Here are some recent headlines from mainstream media:-
– “Policy failures see houses become unattainable for young Australians”
– “Australian housing affordability worsens amid fears proposed safe lending laws repeal will lead to debt disaster”
– “Tensions in housing market as affordability worsens”
– “First home buyers take 10 years to save for a deposit”
– “From down payment to dealbreaker: Average house deposit now exceeds 100k”
Those last two screamers are the biggest lies.
How do they concoct such scenarios, at a time when FHBs are out there buying in such large numbers?
Very easily, so as long as you’re not bothered by a conscience. You simply create a formula in which every component is a work a fiction.
Here’s the proposition they put forward:-
– How long does it take the average young couple on typical incomes to save a 20% deposit to buy the median-priced house in Sydney?
It’s difficult to imagine a scenario more distant from the reality of most FHBs across the nation.
Here’s why …
– They stipulate a 20% deposit. Nobody saves a 20% deposit. You don’t need to. You can currently get into a first home with a 5% deposit without having to pay mortgage insurance.
– First-home buyers don’t buy median-priced properties, not in Sydney or anywhere else. They buy in the lower price ranges.
– Why houses? Many young Australians prefer apartments and not just because they’re much cheaper. Why do these fictitious scenarios never insert apartments into the equation?
– Why this focus on our most expensive? Why not Brisbane or Perth or Adelaide?
So here’s a realistic equation to give a true appraisal of the prospects for young buyers: how long does it take to save a 5% deposit to buy a house in the lower price quartiles in Brisbane?
Or how long does it take to save the required deposit to buy an apartment in Adelaide or Perth or Hobart?
Or, given the predominate trend in Australian real estate, how long to save a 5% deposit to buy a house in Orange or Wollongong or the Sunshine Coast or Bendigo or Geelong?
Those are scenarios that equate to the reality faced by most prospective first-home buyers.
But you will never see that equation presented in mainstream media, because it doesn’t serve the desired outcome: a screaming negative headline, with the truth optional.
Article Source: www.urban.com.au
First-home buyers are big budget winners
Help for first-home buyers and single parents to own a home and continuation of an income tax break for low and middle income workers are among key measures that will put more cash in the pockets of Australians following the 2021-22 federal budget.
There is an the increase in the First Home Buyer Super Saver Scheme to a maximum of $50,000, up from $30,000, that can be withdrawn from superannuation to put towards a house deposit. The increase comes into effect on July 1, 2022.
There are annual contribution caps to how much can be made in voluntary contributions that have to be saved in super first, under the scheme, before the money can be withdrawn.
Pension loan scheme
There are changes to the Pension Loan Scheme which allows almost anyone who owns a property and has reached pension age to take out a “reverse mortgage” from the government, where the balance of the loan is repaid when the property is sold.
The scheme pays an income up to an amount that is equal to the maximum age pension.
Under changes that come into effect from July 1, 2022, up to 50 per cent of the maximum annual age pension can be accessed as a lump sum each year. The total amount accessible under the scheme has not changed.
“[The change] is important as it could allow older Australians to access the capital in their home to pay for large, one-off items, such as medical services or home repairs, which they may not otherwise be able to afford,” says Colonial First State general manager Kelly Power.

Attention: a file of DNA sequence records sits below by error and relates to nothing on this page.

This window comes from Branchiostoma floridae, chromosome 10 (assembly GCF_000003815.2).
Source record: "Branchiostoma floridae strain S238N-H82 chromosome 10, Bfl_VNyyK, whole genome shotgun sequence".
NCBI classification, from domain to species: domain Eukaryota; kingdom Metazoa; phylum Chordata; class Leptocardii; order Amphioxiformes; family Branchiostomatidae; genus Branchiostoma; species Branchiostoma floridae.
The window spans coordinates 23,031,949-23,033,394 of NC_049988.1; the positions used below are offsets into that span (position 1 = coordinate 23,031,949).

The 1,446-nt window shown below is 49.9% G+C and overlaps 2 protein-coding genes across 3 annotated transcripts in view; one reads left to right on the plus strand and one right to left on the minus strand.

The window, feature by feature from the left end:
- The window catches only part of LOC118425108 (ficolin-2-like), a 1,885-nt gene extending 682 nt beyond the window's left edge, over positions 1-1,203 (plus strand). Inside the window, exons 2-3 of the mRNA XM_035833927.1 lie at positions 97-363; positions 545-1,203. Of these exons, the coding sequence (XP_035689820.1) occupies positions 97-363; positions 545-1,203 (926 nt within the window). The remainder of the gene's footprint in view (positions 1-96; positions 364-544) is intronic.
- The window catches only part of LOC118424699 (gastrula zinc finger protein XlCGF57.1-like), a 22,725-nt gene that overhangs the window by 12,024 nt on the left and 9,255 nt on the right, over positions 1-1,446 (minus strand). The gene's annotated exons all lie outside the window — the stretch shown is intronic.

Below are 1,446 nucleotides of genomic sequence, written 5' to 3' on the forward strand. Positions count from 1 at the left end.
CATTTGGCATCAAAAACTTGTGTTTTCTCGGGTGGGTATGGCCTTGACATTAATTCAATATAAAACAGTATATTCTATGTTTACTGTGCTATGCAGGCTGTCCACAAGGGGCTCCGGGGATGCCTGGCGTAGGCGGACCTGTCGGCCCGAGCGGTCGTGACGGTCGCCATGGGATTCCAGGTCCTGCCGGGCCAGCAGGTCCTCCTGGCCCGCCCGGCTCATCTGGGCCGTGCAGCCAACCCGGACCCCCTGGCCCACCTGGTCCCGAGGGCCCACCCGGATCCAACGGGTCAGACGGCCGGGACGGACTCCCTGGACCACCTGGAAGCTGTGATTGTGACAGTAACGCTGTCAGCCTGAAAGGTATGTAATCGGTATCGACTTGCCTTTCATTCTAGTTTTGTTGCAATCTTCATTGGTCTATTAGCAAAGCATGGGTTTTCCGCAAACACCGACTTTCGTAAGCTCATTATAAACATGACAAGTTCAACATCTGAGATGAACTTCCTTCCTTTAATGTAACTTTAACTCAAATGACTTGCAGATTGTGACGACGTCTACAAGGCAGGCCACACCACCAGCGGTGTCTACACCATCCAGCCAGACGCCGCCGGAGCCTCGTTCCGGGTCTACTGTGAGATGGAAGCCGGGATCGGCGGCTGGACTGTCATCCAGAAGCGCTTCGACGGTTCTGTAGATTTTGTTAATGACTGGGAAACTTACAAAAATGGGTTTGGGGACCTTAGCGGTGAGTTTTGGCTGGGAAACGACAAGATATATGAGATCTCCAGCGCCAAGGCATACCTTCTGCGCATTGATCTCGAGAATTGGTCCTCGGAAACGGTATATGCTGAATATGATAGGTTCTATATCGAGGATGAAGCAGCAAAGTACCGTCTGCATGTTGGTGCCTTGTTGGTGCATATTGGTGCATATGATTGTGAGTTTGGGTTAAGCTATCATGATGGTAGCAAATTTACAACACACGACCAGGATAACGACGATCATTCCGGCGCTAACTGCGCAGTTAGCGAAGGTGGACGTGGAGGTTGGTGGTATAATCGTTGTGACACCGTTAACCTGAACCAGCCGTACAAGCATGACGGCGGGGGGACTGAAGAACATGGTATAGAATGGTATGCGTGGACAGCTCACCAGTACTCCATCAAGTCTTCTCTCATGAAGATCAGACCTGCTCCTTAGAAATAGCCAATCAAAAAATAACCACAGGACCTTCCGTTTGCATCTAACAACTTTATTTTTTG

To help free-up homes for younger families, from July 1, 2022, those aged at least 60 will be able to make a one-off contribution of up to $300,000 per person, or $600,000 per couple, to their super when they sell a home that they have owned for at least 10 years. The qualifying age is currently 65.
Jason Murray, chief of member experience at QSuper, says the downsizer contribution allows retirees to move to more suitable housing as their family size drops and to turn the capital tied up in their home into retirement income.
Family Home Guarantee
The newly introduced Family Home Guarantee (FHG) allows single parents with a maximum annual income of $125,000 to purchase a new or existing home with a minimum deposit of 2 per cent. It is available for property purchases of up to $700,000 in Sydney and $600,000 in Melbourne.
The scheme is limited to 10,000 places over four years; though, if the uptake is strong, the government could well add more places. The scheme starts on July 1.
Eliza Owen, head of research Australia at CoreLogic, says single parent households are largely headed by women, making up about 64 per cent of lone parent and lone-adult households.
“As a result, this policy may contribute toward narrowing the gender wealth gap,” she says.
Andrew Wilson, consultant economist at Archistar, estimates a single parent earning $125,000 using the FHG would be able to borrow about $500,000 at current interest rates to purchase a home.
However, that will still leave them with few options to purchase appropriate family friendly homes in Sydney and Melbourne, where prices are booming, Dr Wilson says.
New Home Guarantee
The government has also extended and renamed a scheme where first-home buyers with a maximum income for couples of $200,000 can purchase a home with a deposit of just 5 per cent.
The price ceilings for the New Home Guarantee are $950,000 in Sydney and $850,000 in Melbourne, with 10,000 places becoming available from July 1 to those seeking to build a new home or purchase a newly built home.
Dr Wilson says the measures to assist first-home buyers are a bit “ho-hum”, given recent rocketing property prices. “They are narrowly targeted and are unlikely to significantly stem an ongoing decline in activity from first-home buyers”, Dr Wilson says.
“Increasing activity from investors and rising property prices are likely to see first-home buyer activity fall by 20 per cent next year, and that is assuming full uptake of the schemes announced in the budget”, he says.
Tax relief will be extended for another year from July 1, in the form of retention of the Low and Middle Income Tax Offset. It is worth a maximum of $1080 for individuals and $2160 for couples, with the main benefits going to those earning between $48,000 and $90,000 a year.
The budget confirmed the current $10,560 cap on the childcare subsidy will be removed.
Families with two or more children aged 5 and under will receive an increase of up to 30 percentage points in the subsidy for their second and later children up to a maximum of 95 per cent of fees paid.
Article Source: www.brisbanetimes.com.au